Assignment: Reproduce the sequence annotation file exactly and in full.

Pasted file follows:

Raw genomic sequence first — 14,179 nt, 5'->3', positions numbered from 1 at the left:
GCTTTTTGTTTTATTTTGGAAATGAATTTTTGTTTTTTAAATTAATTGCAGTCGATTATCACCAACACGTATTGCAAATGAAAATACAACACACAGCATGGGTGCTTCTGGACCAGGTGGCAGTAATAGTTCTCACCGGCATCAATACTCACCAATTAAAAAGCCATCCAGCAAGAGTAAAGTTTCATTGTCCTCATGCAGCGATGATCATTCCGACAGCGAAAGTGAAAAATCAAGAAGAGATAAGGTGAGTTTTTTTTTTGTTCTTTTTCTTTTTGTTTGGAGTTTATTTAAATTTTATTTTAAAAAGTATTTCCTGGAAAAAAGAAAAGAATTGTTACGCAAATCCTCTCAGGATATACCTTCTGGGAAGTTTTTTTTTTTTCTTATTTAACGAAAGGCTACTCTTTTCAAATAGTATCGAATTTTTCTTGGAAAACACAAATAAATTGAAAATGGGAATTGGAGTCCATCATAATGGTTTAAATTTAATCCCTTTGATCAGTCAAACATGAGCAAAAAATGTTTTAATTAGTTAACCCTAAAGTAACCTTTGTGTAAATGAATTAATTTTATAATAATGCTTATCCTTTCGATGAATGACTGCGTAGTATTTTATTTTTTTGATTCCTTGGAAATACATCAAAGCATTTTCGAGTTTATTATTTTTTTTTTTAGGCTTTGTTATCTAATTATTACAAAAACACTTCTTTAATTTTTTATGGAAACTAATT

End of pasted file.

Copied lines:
Raw genomic sequence first — 14,179 nt, 5'->3', positions numbered from 1 at the left:
GCTTTTTGTTTTATTTTGGAAATGAATTTTTGTTTTTTAAATTAATTGCAGTCGATTATCACCAACACGTATTGCAAATGAAAATACAACACACAGCATGGGTGCTTCTGGACCAGGTGGCAGTAATAGTTCTCACCGGCATCAATACTCACCAATTAAAAAGCCATCCAGCAAGAGTAAAGTTTCATTGTCCTCATGCAGCGATGATCATTCCGACAGCGAAAGTGAAAAATCAAGAAGAGATAAGGTGAGTTTTTTTTTTGTTCTTTTTCTTTTTGTTTGGAGTTTATTTAAATTTTATTTTAAAAAGTATTTCCTGGAAAAAAGAAAAGAATTGTTACGCAAATCCTCTCAGGATATACCTTCTGGGAAGTTTTTTTTTTTTCTTATTTAACGAAAGGCTACTCTTTTCAAATAGTATCGAATTTTTCTTGGAAAACACAAATAAATTGAAAATGGGAATTGGAGTCCATCATAATGGTTTAAATTTAATCCCTTTGATCAGTCAAACATGAGCAAAAAATGTTTTAATTAGTTAACCCTAAAGTAACCTTTGTGTAAATGAATTAATTTTATAATAATGCTTATCCTTTCGATGAATGACTGCGTAGTATTTTATTTTTTTGATTCCTTGGAAATACATCAAAGCATTTTCGAGTTTATTATTTTTTTTTTTAGGCTTTGTTATCTAATTATTACAAAAACACTTCTTTAATTTTTTATGGAAACTAATT